Isolation 2
Isolation 2

Caregiving during COVID-19 has been a challenge both for those giving care and for those receiving care. Isolating during the pandemic has hit the elderly population especially hard, because it’s exacerbated the effects of isolation on this vulnerable group.

Social isolation for those over 60 has serious medical and psychological effects and can lead to depression, heart disease, anxiety and cognitive decline. Another factor that adds to these issues is chronic loneliness, as more and more seniors live alone. According to a recent Pew Research Center study, almost one-third of those over age 60 in the United States live alone, far more than in any of the 130 other countries surveyed.

Loneliness is also found to lower older adults’ immunity to illness, making it harder to fight off viruses. Social isolation can increase inflammation and chronic stress, which makes it all the more important to make sure your loved ones don’t feel left out and alone. As many parts of the country are loosening restrictions and allowing for more social interactions (with safety and health protocols in place), here are some ways to include your loved ones in family activities without putting them at risk:

  • Give them a care package. This is a great way to cheer your loved one up. You can put together a care package containing things they love like a favorite perfume, a new comfy bathrobe, a favorite take-out meal, framed photos of the family and cards with recorded messages from family members.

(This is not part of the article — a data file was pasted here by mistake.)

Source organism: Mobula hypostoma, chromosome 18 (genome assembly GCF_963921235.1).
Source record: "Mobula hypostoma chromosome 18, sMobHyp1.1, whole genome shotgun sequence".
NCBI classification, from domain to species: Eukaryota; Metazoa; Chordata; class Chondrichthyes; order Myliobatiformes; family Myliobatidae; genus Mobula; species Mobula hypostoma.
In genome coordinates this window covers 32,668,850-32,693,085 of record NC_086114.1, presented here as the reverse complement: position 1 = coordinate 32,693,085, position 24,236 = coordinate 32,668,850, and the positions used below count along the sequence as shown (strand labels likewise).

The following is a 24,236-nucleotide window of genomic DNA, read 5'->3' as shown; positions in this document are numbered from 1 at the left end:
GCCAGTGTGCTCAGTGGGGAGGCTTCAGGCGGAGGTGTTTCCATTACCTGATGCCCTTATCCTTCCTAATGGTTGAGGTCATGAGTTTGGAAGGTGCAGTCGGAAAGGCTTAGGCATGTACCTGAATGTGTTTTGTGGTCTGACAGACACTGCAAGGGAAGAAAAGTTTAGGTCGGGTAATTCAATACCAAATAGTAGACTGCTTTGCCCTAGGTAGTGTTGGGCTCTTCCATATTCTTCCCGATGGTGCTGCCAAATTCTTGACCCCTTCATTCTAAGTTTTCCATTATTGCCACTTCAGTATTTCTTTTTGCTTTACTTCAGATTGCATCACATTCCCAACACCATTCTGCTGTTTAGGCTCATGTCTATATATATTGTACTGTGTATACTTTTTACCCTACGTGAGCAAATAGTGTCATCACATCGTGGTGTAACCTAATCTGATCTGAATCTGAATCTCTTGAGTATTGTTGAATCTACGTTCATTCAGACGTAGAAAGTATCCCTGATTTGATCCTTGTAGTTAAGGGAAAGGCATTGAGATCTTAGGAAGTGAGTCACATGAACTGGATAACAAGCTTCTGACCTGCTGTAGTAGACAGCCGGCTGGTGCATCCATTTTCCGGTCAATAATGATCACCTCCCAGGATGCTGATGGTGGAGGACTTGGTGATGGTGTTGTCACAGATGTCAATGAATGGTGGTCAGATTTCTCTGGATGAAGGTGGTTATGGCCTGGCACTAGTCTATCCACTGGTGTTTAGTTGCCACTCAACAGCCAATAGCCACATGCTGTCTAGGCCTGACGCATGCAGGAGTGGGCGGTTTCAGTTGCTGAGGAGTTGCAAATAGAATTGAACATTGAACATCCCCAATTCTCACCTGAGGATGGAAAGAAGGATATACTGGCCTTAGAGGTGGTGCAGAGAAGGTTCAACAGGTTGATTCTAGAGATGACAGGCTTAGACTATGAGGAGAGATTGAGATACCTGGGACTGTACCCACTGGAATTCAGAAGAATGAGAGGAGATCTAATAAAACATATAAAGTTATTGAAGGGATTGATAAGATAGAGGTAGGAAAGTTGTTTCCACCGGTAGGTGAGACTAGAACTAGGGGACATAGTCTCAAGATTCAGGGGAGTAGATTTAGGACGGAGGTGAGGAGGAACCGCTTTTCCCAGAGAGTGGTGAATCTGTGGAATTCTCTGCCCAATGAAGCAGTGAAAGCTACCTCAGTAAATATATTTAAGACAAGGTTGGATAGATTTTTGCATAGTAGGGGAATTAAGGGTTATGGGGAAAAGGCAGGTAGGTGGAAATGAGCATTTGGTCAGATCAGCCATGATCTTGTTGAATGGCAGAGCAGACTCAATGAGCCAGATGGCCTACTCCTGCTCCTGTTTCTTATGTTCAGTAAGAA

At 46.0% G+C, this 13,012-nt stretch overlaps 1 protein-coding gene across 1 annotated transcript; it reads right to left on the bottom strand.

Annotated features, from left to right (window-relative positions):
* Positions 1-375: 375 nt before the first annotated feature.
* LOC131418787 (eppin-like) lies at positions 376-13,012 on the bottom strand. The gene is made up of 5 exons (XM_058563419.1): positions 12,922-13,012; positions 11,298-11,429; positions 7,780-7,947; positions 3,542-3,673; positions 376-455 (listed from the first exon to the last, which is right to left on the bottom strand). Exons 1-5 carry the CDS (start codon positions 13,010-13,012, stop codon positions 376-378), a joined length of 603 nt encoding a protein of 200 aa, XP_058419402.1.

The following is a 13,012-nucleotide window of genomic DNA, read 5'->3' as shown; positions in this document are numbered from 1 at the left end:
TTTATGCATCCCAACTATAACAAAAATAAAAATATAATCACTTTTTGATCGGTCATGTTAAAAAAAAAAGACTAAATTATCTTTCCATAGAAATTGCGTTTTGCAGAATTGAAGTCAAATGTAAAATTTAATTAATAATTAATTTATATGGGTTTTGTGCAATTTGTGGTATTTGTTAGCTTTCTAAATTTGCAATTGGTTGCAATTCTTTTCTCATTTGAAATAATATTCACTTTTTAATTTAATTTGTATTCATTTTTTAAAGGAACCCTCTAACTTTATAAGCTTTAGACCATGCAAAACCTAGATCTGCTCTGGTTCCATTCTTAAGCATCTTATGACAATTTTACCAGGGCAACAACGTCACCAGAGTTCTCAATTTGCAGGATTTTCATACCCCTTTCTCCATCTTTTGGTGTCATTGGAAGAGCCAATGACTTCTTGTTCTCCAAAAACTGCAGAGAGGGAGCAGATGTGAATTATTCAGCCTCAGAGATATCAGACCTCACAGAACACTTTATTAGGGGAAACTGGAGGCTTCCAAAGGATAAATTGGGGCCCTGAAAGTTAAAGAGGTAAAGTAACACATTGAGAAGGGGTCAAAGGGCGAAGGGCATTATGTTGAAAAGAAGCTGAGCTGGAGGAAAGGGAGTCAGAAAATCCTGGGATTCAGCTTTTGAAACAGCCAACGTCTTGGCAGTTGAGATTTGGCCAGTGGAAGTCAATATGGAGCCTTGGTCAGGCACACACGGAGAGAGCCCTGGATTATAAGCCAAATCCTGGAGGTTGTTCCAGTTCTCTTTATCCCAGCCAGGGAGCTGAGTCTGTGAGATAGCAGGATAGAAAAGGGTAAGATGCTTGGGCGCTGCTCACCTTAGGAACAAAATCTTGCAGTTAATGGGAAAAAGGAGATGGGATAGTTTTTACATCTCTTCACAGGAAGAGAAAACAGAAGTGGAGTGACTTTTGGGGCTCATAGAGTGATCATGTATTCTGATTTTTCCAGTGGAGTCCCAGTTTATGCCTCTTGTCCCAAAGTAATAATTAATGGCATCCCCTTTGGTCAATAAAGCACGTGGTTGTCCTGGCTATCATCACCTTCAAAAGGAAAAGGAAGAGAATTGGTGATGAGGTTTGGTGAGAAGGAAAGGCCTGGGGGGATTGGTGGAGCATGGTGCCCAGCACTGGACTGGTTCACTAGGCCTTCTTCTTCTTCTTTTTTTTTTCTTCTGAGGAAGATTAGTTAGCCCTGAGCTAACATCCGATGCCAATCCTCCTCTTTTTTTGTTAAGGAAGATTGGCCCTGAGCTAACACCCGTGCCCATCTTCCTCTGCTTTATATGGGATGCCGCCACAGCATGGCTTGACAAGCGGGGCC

• Set up their computer for video chats. Older adults may need help to set up computer
    programs or apps. Make the instructions simple and clear, and print them out so they are easily readable. Video chats help everyone stay in touch.
  • Sign them up for Facebook. Social media is an isolation-buster. Many older adults take to social media right away. For those who do, help them with account settings and simplify the access, so they can get on whenever they like. Ask grandchildren, family and friends to post things they will enjoy seeing. Pictures of pets, children and vacations are usually a hit.
  • Have a front door (or backyard) picnic. Remember the fun you had during family picnics? Have one at your loved one’s house or bring them to yours for a throw-back picnic. If they live in a nursing home or assisted living facility, once COVID-19 regulations allow it, have a picnic on the grounds of the facility (with their permission). Bring all the fixings, tablecloth, plates, glasses, tableware and folding chairs and tables, if needed. Offer masks to all, plenty of hand sanitizer and keep to a 6-foot distance.

All the COVID-19 restrictions make staying connected a little harder but with a little ingenuity, caregivers can help senior loved ones feel part of society again. As coronavirus rules ease up, it is still a good idea, however, to remain careful by reducing physical closeness. Mask use, sanitizing surfaces and washing hands frequently should still be followed as much as possible. Your loved ones’ safety is still paramount, even while COVID-19 dangers decrease.